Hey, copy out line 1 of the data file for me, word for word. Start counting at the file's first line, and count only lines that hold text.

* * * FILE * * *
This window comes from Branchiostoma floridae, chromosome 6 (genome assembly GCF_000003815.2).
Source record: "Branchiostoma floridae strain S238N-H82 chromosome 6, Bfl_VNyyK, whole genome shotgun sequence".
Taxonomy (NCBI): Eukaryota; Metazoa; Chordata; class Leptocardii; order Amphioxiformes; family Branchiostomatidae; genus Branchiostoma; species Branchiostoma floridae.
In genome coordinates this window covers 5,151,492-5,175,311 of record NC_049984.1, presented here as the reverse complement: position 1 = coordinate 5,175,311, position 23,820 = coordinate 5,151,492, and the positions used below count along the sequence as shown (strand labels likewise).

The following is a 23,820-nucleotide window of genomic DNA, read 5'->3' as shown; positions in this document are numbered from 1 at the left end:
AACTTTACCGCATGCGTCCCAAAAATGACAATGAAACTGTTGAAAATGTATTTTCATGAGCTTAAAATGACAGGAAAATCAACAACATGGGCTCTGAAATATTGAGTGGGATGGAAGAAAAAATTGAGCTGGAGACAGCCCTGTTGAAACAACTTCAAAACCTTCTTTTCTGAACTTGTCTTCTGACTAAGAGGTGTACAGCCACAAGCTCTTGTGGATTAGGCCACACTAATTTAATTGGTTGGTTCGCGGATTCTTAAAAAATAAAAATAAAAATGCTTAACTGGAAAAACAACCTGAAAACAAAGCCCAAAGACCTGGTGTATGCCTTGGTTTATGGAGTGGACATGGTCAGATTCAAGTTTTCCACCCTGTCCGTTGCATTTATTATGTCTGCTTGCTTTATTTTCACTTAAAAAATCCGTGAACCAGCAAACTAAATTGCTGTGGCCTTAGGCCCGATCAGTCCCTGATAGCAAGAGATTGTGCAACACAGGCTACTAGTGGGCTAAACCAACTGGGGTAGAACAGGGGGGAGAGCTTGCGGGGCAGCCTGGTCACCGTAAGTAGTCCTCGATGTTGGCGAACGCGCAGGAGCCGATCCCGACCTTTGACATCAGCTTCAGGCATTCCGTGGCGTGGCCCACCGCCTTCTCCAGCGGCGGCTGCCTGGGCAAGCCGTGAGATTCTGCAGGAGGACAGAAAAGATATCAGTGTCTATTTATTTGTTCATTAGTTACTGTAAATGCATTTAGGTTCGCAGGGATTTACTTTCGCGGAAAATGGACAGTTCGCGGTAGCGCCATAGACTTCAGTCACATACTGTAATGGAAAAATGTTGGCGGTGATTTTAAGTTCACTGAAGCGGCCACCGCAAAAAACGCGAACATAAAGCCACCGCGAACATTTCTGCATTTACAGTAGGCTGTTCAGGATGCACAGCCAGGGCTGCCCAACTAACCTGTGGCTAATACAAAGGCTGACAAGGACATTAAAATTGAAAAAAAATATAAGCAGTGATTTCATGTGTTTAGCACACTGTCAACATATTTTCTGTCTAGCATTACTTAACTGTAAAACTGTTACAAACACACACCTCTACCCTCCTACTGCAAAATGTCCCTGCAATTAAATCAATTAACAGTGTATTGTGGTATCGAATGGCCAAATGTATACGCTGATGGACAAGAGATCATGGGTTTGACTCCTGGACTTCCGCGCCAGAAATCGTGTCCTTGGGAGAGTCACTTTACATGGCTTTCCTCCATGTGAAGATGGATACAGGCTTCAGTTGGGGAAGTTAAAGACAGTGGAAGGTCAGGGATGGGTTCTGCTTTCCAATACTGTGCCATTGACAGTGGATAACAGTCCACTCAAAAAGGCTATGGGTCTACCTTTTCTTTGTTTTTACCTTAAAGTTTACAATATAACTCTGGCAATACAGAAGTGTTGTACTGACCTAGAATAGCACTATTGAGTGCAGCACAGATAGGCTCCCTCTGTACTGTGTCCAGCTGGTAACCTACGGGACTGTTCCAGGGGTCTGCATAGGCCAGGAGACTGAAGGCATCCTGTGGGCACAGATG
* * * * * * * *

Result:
This window comes from Branchiostoma floridae, chromosome 6 (genome assembly GCF_000003815.2).